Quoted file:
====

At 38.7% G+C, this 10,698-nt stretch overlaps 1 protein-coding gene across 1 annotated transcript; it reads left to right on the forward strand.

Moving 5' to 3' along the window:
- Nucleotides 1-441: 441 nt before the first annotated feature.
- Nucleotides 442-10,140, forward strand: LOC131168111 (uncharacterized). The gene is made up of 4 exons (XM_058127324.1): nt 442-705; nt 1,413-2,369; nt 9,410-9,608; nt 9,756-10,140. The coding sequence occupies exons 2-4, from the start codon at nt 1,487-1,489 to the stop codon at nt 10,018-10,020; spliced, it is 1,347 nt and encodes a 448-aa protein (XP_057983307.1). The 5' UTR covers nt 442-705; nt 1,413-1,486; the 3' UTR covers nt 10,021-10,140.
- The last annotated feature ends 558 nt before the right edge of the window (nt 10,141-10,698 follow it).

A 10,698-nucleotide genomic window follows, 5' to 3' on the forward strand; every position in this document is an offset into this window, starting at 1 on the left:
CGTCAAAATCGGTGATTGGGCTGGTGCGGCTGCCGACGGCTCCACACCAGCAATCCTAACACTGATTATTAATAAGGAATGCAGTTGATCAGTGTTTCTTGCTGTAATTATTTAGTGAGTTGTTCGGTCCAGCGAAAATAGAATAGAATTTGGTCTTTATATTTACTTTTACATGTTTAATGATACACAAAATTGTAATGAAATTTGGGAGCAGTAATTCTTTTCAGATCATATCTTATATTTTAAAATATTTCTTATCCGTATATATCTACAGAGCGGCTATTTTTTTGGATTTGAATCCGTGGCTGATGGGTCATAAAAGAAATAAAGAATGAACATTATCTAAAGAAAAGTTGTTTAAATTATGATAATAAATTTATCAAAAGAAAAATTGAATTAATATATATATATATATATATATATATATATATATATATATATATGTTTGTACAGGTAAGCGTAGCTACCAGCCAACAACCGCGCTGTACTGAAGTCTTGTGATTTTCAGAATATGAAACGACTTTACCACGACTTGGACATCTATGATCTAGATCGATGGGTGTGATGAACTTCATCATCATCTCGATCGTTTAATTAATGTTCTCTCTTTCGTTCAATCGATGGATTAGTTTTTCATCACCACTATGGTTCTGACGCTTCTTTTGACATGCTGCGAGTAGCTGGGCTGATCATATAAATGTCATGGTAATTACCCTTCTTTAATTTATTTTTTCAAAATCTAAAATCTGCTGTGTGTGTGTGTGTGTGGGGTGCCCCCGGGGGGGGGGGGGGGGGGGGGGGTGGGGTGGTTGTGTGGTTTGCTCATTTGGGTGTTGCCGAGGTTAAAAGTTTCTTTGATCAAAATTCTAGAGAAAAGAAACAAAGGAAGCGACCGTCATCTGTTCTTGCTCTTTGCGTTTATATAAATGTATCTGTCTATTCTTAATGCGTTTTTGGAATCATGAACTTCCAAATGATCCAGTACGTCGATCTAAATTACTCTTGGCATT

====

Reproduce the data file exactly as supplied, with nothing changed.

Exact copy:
At 38.7% G+C, this 10,698-nt stretch overlaps 1 protein-coding gene across 1 annotated transcript; it reads left to right on the forward strand.

Moving 5' to 3' along the window:
- Nucleotides 1-441: 441 nt before the first annotated feature.
- Nucleotides 442-10,140, forward strand: LOC131168111 (uncharacterized). The gene is made up of 4 exons (XM_058127324.1): nt 442-705; nt 1,413-2,369; nt 9,410-9,608; nt 9,756-10,140. The coding sequence occupies exons 2-4, from the start codon at nt 1,487-1,489 to the stop codon at nt 10,018-10,020; spliced, it is 1,347 nt and encodes a 448-aa protein (XP_057983307.1). The 5' UTR covers nt 442-705; nt 1,413-1,486; the 3' UTR covers nt 10,021-10,140.
- The last annotated feature ends 558 nt before the right edge of the window (nt 10,141-10,698 follow it).

A 10,698-nucleotide genomic window follows, 5' to 3' on the forward strand; every position in this document is an offset into this window, starting at 1 on the left:
CGTCAAAATCGGTGATTGGGCTGGTGCGGCTGCCGACGGCTCCACACCAGCAATCCTAACACTGATTATTAATAAGGAATGCAGTTGATCAGTGTTTCTTGCTGTAATTATTTAGTGAGTTGTTCGGTCCAGCGAAAATAGAATAGAATTTGGTCTTTATATTTACTTTTACATGTTTAATGATACACAAAATTGTAATGAAATTTGGGAGCAGTAATTCTTTTCAGATCATATCTTATATTTTAAAATATTTCTTATCCGTATATATCTACAGAGCGGCTATTTTTTTGGATTTGAATCCGTGGCTGATGGGTCATAAAAGAAATAAAGAATGAACATTATCTAAAGAAAAGTTGTTTAAATTATGATAATAAATTTATCAAAAGAAAAATTGAATTAATATATATATATATATATATATATATATATATATATATATATATGTTTGTACAGGTAAGCGTAGCTACCAGCCAACAACCGCGCTGTACTGAAGTCTTGTGATTTTCAGAATATGAAACGACTTTACCACGACTTGGACATCTATGATCTAGATCGATGGGTGTGATGAACTTCATCATCATCTCGATCGTTTAATTAATGTTCTCTCTTTCGTTCAATCGATGGATTAGTTTTTCATCACCACTATGGTTCTGACGCTTCTTTTGACATGCTGCGAGTAGCTGGGCTGATCATATAAATGTCATGGTAATTACCCTTCTTTAATTTATTTTTTCAAAATCTAAAATCTGCTGTGTGTGTGTGTGTGTGGGGTGCCCCCGGGGGGGGGGGGGGGGGGGGGGGTGGGGTGGTTGTGTGGTTTGCTCATTTGGGTGTTGCCGAGGTTAAAAGTTTCTTTGATCAAAATTCTAGAGAAAAGAAACAAAGGAAGCGACCGTCATCTGTTCTTGCTCTTTGCGTTTATATAAATGTATCTGTCTATTCTTAATGCGTTTTTGGAATCATGAACTTCCAAATGATCCAGTACGTCGATCTAAATTACTCTTGGCATT